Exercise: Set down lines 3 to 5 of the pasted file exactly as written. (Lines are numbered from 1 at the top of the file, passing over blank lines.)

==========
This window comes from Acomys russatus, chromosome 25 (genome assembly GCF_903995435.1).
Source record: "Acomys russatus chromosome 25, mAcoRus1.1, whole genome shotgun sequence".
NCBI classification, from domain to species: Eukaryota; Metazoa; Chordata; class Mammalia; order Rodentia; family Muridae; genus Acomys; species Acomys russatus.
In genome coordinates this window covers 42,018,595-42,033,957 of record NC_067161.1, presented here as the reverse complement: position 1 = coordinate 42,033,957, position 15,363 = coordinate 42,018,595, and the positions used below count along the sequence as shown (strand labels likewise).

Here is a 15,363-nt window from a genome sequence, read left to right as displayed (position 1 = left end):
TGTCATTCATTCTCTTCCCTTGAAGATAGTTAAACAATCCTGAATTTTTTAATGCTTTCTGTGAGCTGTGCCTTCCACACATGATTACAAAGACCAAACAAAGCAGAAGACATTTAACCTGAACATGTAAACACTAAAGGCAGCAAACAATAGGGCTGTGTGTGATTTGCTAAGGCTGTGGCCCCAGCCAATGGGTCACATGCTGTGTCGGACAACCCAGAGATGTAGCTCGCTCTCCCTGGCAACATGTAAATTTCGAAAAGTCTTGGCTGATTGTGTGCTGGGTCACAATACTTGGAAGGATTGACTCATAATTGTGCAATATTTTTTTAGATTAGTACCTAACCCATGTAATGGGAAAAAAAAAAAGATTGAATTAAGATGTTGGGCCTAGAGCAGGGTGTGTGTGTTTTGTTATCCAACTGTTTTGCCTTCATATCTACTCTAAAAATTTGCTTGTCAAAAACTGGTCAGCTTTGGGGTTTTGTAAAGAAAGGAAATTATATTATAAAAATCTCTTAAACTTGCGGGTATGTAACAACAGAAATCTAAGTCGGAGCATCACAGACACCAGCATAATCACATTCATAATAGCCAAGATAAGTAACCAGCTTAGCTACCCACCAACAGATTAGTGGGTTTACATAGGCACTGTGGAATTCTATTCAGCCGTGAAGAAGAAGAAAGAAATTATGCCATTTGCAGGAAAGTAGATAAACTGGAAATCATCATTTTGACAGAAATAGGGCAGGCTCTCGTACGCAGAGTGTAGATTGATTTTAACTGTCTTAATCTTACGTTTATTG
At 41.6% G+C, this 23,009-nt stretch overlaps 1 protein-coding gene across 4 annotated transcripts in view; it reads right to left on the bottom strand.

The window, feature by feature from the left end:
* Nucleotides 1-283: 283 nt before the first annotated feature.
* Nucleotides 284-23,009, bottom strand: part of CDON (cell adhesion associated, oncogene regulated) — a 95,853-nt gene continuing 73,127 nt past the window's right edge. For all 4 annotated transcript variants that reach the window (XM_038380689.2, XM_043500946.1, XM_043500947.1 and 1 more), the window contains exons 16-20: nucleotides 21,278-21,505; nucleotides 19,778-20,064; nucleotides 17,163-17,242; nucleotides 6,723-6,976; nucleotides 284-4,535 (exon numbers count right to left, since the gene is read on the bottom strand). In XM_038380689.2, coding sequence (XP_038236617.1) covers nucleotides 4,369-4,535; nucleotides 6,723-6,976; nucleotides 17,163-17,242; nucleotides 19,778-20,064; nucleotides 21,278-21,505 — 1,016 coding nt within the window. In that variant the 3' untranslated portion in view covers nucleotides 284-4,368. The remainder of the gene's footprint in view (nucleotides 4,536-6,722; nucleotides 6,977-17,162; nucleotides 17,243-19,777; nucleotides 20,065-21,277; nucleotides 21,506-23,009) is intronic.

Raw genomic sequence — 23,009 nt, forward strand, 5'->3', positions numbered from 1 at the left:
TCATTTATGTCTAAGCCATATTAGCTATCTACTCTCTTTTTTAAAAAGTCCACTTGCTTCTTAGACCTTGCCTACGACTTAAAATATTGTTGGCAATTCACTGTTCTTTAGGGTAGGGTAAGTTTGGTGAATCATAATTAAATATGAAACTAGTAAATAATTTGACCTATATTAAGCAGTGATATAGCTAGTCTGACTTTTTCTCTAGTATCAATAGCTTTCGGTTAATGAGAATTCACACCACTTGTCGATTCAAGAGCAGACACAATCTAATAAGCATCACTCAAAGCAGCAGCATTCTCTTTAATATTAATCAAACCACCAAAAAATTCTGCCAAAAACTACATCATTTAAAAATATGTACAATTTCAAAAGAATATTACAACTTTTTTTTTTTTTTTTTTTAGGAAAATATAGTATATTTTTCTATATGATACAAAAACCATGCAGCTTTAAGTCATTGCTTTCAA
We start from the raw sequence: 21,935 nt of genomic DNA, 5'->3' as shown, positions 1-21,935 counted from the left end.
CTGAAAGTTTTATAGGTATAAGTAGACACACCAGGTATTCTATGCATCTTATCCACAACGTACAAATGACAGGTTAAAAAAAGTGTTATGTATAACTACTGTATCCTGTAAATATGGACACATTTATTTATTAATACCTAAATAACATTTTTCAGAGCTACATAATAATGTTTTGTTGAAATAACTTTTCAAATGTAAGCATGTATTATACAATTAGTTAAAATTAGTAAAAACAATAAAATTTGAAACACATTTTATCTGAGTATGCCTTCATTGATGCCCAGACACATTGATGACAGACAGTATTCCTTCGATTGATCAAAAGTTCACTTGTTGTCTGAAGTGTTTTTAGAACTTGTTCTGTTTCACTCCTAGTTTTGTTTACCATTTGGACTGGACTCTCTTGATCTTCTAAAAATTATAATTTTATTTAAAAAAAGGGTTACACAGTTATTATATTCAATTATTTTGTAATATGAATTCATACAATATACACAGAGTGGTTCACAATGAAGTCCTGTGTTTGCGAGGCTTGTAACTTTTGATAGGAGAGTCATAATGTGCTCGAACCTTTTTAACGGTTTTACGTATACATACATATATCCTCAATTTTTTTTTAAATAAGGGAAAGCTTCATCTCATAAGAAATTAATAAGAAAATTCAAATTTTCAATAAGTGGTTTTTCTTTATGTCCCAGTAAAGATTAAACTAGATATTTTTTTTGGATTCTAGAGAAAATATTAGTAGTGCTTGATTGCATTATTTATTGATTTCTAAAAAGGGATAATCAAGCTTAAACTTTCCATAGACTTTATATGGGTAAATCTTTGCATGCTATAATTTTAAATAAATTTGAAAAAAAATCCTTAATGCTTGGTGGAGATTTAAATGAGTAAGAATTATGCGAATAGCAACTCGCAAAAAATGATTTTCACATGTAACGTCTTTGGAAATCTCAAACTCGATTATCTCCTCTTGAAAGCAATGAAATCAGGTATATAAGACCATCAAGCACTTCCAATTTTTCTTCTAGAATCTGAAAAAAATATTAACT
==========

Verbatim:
NCBI classification, from domain to species: Eukaryota; Metazoa; Chordata; class Mammalia; order Rodentia; family Muridae; genus Acomys; species Acomys russatus.
In genome coordinates this window covers 42,018,595-42,033,957 of record NC_067161.1, presented here as the reverse complement: position 1 = coordinate 42,033,957, position 15,363 = coordinate 42,018,595, and the positions used below count along the sequence as shown (strand labels likewise).

Here is a 15,363-nt window from a genome sequence, read left to right as displayed (position 1 = left end):